David Izzo | 31 comments Jay Gatz (by) was inspired by the real George Goetz who was then the editor of a highly regarded literary journal; however, his pen name was V. F. Calverton, which was meant to hide that he was Jewish, a very common practice of American Jews at that time where anti-semitism was very strong. The unspoken theme of Fitzgerald's was that no amount of wealth would gain him access to the inner circles of high society because he was Jewish.

message 21: by Ally (new)

Ally (goodreadscomuser_allhug) | 1653 comments Mod
Difficult subject. Perhaps this article from the New Yorker might be interesting to our readers:

So, was Fitzgerald an anti-Semite? Is there evidence in this novel to show that? What about racism and bigotry more generally? Was this a product of the time? Are there any parallels with the times we find ourselves in today? Are there difficulties today for readers who find anti-semitism abhorrent? Does this change the way you personally look at the novel?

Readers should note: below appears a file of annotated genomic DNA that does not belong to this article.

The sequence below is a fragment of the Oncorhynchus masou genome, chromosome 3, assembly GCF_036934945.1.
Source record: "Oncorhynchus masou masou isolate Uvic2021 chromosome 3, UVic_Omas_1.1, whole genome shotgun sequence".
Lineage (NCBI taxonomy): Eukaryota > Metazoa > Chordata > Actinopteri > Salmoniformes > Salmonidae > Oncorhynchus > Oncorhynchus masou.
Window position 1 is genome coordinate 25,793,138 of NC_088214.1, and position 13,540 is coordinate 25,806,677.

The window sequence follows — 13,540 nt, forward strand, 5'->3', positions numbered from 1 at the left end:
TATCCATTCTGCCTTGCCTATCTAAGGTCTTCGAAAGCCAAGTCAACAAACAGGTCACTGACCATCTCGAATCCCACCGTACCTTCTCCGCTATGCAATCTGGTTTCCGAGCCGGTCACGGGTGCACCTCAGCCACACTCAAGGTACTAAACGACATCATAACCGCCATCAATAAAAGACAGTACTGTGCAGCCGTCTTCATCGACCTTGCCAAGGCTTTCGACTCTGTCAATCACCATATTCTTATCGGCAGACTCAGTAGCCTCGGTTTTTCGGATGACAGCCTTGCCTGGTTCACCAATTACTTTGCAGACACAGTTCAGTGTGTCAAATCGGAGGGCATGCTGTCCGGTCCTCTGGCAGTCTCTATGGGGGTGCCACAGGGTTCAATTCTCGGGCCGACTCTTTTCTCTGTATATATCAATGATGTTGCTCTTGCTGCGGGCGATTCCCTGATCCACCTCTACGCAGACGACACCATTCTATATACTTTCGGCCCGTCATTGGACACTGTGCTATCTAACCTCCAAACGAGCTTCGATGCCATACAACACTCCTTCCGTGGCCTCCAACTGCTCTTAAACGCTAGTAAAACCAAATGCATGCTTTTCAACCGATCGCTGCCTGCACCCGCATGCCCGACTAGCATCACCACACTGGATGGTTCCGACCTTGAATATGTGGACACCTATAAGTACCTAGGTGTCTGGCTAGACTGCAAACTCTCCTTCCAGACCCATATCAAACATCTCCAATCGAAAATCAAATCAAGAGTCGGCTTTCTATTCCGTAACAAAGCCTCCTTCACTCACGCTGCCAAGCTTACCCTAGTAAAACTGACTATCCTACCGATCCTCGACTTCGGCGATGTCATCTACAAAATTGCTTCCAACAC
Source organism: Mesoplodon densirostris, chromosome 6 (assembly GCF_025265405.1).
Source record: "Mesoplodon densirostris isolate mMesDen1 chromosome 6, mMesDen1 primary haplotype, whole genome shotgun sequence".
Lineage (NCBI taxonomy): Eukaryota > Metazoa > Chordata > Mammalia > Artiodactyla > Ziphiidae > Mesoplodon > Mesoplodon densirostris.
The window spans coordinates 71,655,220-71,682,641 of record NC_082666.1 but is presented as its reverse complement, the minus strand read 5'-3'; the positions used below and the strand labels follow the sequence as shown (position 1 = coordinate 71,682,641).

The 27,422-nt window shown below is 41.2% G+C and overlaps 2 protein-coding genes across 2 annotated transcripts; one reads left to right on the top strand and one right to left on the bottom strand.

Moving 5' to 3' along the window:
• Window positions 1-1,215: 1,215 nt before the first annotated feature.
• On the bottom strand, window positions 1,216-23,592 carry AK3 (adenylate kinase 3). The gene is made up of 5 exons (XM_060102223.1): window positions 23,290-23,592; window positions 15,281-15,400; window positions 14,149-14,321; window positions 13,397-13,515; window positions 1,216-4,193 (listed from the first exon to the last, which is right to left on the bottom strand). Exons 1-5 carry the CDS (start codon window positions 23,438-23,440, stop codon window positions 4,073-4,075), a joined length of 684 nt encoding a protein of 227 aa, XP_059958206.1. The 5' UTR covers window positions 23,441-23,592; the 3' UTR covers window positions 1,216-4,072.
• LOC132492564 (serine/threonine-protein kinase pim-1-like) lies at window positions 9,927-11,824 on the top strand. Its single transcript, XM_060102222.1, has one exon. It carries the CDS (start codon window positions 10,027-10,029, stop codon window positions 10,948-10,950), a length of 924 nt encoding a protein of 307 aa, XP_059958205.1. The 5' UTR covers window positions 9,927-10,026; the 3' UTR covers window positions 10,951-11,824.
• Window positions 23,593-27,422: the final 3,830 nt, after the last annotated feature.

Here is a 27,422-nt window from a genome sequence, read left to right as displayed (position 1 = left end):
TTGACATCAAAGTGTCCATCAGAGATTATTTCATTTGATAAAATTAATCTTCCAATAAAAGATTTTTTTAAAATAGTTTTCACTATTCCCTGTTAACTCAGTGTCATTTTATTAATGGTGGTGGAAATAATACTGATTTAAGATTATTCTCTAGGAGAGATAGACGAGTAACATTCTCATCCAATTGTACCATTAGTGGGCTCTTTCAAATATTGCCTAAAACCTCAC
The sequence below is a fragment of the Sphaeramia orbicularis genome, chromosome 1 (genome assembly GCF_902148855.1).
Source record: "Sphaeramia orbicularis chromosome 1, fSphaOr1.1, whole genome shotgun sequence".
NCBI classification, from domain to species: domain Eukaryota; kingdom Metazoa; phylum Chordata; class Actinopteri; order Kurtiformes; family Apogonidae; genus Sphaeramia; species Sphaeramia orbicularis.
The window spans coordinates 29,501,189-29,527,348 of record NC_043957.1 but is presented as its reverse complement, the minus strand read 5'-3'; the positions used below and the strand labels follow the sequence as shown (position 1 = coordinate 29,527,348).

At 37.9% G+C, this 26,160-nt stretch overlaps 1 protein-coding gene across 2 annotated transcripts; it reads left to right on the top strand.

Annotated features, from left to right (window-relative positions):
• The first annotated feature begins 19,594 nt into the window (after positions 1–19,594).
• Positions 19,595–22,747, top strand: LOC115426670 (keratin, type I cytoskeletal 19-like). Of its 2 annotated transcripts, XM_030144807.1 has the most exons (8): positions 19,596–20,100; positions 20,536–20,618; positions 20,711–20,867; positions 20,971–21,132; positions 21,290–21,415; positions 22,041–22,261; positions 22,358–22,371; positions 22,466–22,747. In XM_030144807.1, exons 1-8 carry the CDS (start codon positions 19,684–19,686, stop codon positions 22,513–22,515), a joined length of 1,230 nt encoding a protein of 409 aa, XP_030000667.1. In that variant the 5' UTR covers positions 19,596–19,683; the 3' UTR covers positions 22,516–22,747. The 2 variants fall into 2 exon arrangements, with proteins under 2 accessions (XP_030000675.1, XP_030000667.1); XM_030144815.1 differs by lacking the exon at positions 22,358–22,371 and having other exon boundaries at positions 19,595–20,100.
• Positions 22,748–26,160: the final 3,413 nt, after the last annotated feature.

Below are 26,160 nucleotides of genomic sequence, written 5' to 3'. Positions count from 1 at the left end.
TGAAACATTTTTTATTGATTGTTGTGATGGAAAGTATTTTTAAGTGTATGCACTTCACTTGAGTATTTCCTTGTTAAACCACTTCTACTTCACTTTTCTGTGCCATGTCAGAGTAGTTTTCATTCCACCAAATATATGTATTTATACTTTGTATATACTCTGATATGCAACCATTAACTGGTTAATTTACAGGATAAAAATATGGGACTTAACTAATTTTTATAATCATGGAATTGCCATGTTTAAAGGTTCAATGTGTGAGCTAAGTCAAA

message 22: by Ally (new)

Ally (goodreadscomuser_allhug) | 1653 comments Mod
I appreciate that religion is not something that everyone is keen to discuss but before I move on I did want to say that I looked up our old thread from 2013 when we read Brideshead Revisited by Evelyn Waugh (see:

I thought that we'd talked more there about religion than we actually did but the whole theme of Catholicism vs. WASP (White Anglo Saxon Protestantism) /Church of England Protestantism does seem to play out a great deal in novels from our period.

message 23: by Ally (new)

Ally (goodreadscomuser_allhug) | 1653 comments Mod